On September 18, 1861 Brigadier-General William J. Hardee wrote to Major General Leonidas Polk in Columbus, Kentucky that he expects to bring Polk four thousand men, including their arms and twelve pieces of artillery, as he notes, “in tolerable condition.” He continued, “The greater portion of my cavalry I shall feel compelled to leave here [Pittman’s Ferry], and one regiment of infantry, not yet organized, for the protection of the hospital supplies and the inhabitants in this part of the State.”
Because Hardee would be low on cavalry numbers, he wrote that Mississippi’s Colonel Wirt Adams would be joining his command. “One of my regiments of infantry has just been organized, the others are improving in their drill, and are able even now to get from one position to another with tolerable facility” Hardee concluded.
That same day Hardee drafted a dispatch to Major General Albert Sidney Johnston expressing his pleasure at the news that Johnston was assigned to the command of Department Number 2 in Columbus. Hardee relayed, “which I may be permitted to say, without disrespect to your predecessor, gave me great pleasure.”
Hardee then got right to business telling Johnston that he received orders from Polk to move his command to the Mississippi River. The shortest route would include a path recommended by Polk, “by the way of the Point Pleasant plank road, which is the shortest route for me to take in order to join your command in Kentucky by many miles, but at present this route is impracticable for cannon.” This was the reason Cleburne was on detail to repair the plank road: “I shall start Colonel Cleburne with his regiment in the morning to put the road in thorough repair [and] In the mean time I shall get my wagons repaired, my mules shod, and every-thing in readiness for a forward movement.” In conclusion, Hardee told Johnston, “After leaving a sufficient force here and at Pocahontas to guard our hospitals and supplies, I hope to be able to join you with 4,000 effective men.”
On September 18, 1862, Brigadier-General J.M. Schofield wrote to Brigadier-General Fredrick Steele in Helena, Arkansas that he just received orders from General Halleck to contact Steele for a cooperative effort to prevent an attack into Missouri. Halleck urged upon Schofield the significance of a cooperation with Steele. Halleck told Schofield that a force under the command of Thomas C. Hindman was then invading southwest Missouri, while another force, the strength of which I have not yet learned (but it is by no means small), is moving from Batesville toward Rolla.”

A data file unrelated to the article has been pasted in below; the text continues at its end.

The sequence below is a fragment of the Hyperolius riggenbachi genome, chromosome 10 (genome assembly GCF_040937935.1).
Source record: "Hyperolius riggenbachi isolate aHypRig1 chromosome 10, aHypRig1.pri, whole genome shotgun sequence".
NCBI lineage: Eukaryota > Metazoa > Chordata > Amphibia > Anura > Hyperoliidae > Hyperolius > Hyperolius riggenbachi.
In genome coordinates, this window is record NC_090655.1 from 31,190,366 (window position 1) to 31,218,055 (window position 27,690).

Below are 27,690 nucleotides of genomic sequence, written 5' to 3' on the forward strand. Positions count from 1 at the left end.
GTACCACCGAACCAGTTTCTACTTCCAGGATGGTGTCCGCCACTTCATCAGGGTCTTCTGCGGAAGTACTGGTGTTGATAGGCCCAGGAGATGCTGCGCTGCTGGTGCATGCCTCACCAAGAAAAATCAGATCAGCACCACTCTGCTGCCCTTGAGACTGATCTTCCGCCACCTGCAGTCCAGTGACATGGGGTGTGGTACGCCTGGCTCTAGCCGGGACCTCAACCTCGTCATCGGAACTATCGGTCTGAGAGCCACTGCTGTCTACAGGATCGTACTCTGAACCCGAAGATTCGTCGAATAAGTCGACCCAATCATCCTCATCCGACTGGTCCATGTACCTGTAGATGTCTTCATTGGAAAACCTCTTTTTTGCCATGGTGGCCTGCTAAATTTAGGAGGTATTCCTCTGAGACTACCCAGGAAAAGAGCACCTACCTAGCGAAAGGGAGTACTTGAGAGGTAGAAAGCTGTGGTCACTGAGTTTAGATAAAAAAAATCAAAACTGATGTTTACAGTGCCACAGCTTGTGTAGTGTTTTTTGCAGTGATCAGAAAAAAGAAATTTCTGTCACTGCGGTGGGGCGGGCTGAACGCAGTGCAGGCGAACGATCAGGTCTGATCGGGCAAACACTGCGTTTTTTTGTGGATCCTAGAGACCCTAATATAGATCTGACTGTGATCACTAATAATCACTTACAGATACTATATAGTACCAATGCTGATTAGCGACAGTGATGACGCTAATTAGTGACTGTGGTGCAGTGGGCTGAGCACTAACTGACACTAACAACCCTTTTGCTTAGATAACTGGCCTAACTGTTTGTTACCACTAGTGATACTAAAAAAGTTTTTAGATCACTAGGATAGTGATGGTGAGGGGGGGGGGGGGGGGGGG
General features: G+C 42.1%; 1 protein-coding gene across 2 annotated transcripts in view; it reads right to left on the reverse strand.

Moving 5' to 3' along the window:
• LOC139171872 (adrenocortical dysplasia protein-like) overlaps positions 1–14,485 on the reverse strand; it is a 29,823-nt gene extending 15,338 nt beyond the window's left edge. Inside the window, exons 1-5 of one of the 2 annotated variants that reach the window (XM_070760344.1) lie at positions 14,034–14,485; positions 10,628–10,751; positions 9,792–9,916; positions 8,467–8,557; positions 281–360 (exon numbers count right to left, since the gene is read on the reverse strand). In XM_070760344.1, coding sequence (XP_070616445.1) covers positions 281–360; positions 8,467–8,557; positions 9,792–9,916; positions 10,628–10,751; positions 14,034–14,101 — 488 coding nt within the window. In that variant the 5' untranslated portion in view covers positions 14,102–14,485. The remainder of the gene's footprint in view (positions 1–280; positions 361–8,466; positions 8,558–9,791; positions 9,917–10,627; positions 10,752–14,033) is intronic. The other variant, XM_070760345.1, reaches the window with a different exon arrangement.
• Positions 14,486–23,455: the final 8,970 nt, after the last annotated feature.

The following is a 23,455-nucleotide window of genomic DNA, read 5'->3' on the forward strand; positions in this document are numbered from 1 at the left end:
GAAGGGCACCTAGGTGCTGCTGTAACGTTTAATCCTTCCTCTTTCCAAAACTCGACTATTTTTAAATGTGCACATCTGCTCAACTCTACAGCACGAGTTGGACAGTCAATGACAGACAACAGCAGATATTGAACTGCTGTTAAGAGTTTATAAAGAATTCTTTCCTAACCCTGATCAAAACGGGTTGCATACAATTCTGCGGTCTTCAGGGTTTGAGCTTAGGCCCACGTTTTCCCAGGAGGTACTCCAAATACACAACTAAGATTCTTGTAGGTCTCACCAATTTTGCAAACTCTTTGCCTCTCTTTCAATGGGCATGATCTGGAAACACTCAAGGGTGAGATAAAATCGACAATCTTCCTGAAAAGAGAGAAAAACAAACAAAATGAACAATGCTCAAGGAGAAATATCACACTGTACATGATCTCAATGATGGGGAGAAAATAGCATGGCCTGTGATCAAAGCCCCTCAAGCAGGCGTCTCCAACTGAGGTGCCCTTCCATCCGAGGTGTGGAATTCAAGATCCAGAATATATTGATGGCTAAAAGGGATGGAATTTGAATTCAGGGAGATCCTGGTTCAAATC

Concerned about a double-pronged attack, Halleck relayed that he would not be able to hold off an attack of that sort. As dynamics shifted in the trans-Mississippi, troops were likewise shifted from one garrison to another or from one camp to another. One example of this included the men in Helena. “I am not able to see any necessity for your force remaining at Helena.” Said Halleck. “If it is not strong enough to move on Little Rock, and thus divert a portion of the force moving into Missouri, it should be united to mine, and thus be made strong enough for the purpose… Indeed, I fear the move on Little Rock has been too long delayed to be effective now, even if made successfully.”
The following is a plan laid out by Halleck to Schofield, which was in turn shared with Fredrick Steele:“I see now only two ways in which your force can be made available to assist in checking the rebel movement upon Missouri, and it is my opinion that one or the other of them should be adopted at once. The one is to retrace your steps to Batesville and strike in the rear the force now threatening Rolla; the other is to move your force by the river to Cape Girardeau and thence across the country for the same purpose. You can judge probably better than I which of these would be preferable; or perhaps some other plan may suggest itself to you. Should you come to Cape Girardeau, your cavalry might, I believe, come by land, taking the route followed by Colonel Daniels, of the First Wisconsin Cavalry. Whatever plan you may adopt, general, I hope you will move quickly. There is more at stake upon it than you can well appreciate where you are. New troops are coming in rapidly, but there is great deficiency of arms. This will be supplied in due time, when we will have force sufficient to speedily regain what we have lost, unless by attempting to hold advanced positions we lose everything.”
Military actions in this “Today in Arkansas During the Civil War” column can be traced better using the Civil War Arkansas: A Military Atlas. You can trace the same roads they walked in many cases in this atlas. You can find obscure references to communities mentioned in Civil War records that can be located in this atlas. Civil War Arkansas: A Military Atlas is the perfect companion book for this “Today in History” series.
If you know of any other military actions or other things that happened that we did not post on a certain day, send us an email to email@example.com.